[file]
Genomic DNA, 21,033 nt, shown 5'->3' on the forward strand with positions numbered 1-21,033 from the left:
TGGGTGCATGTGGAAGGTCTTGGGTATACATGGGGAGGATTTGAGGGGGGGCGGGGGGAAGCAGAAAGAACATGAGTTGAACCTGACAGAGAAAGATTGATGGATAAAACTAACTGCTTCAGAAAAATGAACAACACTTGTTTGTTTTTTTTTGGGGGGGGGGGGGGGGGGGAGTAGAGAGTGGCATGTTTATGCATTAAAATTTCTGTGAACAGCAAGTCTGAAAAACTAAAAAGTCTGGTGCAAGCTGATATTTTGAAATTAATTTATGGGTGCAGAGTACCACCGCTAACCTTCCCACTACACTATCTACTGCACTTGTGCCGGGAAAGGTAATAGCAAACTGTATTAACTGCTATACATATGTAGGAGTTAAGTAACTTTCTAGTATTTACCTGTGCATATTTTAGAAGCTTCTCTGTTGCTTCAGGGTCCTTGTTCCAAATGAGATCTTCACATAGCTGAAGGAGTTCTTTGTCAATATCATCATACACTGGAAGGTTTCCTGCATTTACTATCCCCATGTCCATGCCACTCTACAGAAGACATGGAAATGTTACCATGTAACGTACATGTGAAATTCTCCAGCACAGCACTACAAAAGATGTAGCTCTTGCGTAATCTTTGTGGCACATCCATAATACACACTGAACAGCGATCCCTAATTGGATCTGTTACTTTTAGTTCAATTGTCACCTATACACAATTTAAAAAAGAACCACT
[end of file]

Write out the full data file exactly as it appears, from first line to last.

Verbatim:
Genomic DNA, 21,033 nt, shown 5'->3' on the forward strand with positions numbered 1-21,033 from the left:
TGGGTGCATGTGGAAGGTCTTGGGTATACATGGGGAGGATTTGAGGGGGGGCGGGGGGAAGCAGAAAGAACATGAGTTGAACCTGACAGAGAAAGATTGATGGATAAAACTAACTGCTTCAGAAAAATGAACAACACTTGTTTGTTTTTTTTTGGGGGGGGGGGGGGGGGGGAGTAGAGAGTGGCATGTTTATGCATTAAAATTTCTGTGAACAGCAAGTCTGAAAAACTAAAAAGTCTGGTGCAAGCTGATATTTTGAAATTAATTTATGGGTGCAGAGTACCACCGCTAACCTTCCCACTACACTATCTACTGCACTTGTGCCGGGAAAGGTAATAGCAAACTGTATTAACTGCTATACATATGTAGGAGTTAAGTAACTTTCTAGTATTTACCTGTGCATATTTTAGAAGCTTCTCTGTTGCTTCAGGGTCCTTGTTCCAAATGAGATCTTCACATAGCTGAAGGAGTTCTTTGTCAATATCATCATACACTGGAAGGTTTCCTGCATTTACTATCCCCATGTCCATGCCACTCTACAGAAGACATGGAAATGTTACCATGTAACGTACATGTGAAATTCTCCAGCACAGCACTACAAAAGATGTAGCTCTTGCGTAATCTTTGTGGCACATCCATAATACACACTGAACAGCGATCCCTAATTGGATCTGTTACTTTTAGTTCAATTGTCACCTATACACAATTTAAAAAAGAACCACT